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How Does Mobile Affect Purchasing Decisions?

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About 83 percent of web traffic to B2B sites still originates from desktops, according to new data from Wpromote, an online marketing agency. But B2B would do well to watch the rise of mobile traffic in consumer sites — and its role in purchasing decisions.

According to stats from online marketing agency Wpromote, desktop web traffic to consumer sites dropped to 73 percent in the first quarter, from 82 percent and 88 percent in the same quarter in 2013 and 2012, respectively. Meanwhile, web traffic from mobile devices increased by 50 percent in the past year and now represents a quarter of all website visits.

The El Segundo, Calif.-based company surveyed 35 client websites in e-commerce, business to business and consumer services. Although the sample is small, the findings supported the general wisdom about the move to mobile.

Research on Mobile

"There's more traffic from mobile," Mothner told CMSWire, "but there are not as many transactions [as on desktops or laptops.]"

He noted that marketers often say mobile "is not getting the ROI" they'd like to see for their marketing dollars from mobile, but added there's a key user behavioral pattern that needs to be considered.

"The reality," Mothner said, is that users often conduct "research on mobile devices, and then conduct the transaction" on larger screens. From a marketing point of view, mobile devices are serving the role of "an assist" to a purchase, and, if possible, any ROI assessment should consider that role, he said.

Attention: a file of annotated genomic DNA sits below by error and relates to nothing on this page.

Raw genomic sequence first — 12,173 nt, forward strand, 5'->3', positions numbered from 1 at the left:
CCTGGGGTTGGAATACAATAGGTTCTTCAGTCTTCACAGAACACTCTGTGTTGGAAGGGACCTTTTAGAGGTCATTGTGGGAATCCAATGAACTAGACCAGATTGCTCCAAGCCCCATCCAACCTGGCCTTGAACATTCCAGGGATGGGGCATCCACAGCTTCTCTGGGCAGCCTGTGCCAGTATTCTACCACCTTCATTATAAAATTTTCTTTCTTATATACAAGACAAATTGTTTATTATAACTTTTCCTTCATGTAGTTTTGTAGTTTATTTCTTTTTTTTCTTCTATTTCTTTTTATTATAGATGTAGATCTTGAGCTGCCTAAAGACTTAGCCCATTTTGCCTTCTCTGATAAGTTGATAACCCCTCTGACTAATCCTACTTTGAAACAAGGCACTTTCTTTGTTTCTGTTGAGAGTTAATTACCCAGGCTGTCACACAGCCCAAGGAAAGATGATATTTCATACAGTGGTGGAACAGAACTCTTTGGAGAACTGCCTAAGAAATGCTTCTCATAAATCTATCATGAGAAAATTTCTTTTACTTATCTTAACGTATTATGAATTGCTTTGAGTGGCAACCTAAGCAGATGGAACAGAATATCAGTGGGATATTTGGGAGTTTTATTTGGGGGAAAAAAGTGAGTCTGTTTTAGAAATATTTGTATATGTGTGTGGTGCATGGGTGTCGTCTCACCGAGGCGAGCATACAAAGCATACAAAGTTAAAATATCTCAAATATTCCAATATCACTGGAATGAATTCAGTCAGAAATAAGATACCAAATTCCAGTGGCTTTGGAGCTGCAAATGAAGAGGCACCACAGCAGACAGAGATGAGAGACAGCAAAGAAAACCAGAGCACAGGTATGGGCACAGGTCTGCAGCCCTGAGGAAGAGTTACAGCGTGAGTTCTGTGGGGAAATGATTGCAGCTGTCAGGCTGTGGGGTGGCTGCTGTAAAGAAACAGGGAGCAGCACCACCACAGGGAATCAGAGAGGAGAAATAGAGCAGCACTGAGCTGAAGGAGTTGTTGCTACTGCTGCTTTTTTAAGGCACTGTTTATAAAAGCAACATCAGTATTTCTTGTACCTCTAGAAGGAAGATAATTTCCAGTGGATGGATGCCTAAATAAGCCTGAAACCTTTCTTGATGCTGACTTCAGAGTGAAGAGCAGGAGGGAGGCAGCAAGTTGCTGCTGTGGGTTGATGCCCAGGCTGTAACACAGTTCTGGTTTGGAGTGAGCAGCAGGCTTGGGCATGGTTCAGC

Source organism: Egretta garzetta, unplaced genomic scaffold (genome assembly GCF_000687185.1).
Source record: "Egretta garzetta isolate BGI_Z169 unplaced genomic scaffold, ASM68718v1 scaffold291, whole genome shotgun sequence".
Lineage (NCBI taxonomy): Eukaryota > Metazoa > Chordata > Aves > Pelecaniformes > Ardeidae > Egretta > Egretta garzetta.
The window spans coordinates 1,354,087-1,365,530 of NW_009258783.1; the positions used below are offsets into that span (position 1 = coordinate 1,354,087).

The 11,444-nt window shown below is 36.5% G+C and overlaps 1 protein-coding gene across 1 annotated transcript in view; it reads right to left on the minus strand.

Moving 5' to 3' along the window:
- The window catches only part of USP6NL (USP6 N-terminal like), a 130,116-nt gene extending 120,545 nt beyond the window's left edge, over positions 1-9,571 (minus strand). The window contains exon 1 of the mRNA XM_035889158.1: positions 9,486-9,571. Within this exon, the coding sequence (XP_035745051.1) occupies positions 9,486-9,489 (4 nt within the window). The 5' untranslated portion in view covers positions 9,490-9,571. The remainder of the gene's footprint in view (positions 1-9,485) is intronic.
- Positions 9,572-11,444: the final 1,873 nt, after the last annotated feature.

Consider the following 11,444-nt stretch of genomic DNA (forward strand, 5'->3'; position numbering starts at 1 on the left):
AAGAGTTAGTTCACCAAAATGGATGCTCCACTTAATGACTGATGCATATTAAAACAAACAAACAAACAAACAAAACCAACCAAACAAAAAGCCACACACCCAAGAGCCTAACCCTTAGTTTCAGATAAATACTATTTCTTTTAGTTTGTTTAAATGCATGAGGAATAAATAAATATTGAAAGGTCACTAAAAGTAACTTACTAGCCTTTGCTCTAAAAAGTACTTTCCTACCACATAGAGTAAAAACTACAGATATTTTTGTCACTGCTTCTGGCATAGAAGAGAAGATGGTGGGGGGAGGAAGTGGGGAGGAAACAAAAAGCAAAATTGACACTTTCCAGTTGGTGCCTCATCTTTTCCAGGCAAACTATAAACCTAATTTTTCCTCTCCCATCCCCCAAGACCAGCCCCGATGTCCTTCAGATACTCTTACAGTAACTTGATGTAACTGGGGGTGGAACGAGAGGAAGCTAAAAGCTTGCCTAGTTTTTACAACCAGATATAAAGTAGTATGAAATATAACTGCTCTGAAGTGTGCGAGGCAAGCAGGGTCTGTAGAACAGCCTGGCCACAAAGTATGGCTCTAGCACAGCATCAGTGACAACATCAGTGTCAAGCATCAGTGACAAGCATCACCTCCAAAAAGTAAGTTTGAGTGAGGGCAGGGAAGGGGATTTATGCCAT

How can the level of assistance be assessed? One method is to measure sales conversions with and without marketing for a given product on mobile devices, such as turning Adwords for mobile on and then off for a week.

The most important thing, Mothner said, is to identify the influence of mobile marketing on your business and how it helps lead to sales. For instance, search on mobile devices is often used to find a nearby physical retailer for a given product or service. That kind of research leads to a real world conversion, and needs its own analysis.

"There's no single roadmap" for figuring out the value of mobile marketing, he said. But Mothner emphasized that marketers should "not underinvest in mobile" because the mobile based conversions are not there, when mobile's role may be largely to serve as the menu before the customer orders the full meal.

And, given that B2B often follows the consumer market, these mobile trends may well be imminent in the B2B market.

Title image by cowardlion / Shutterstock.

 
 
 
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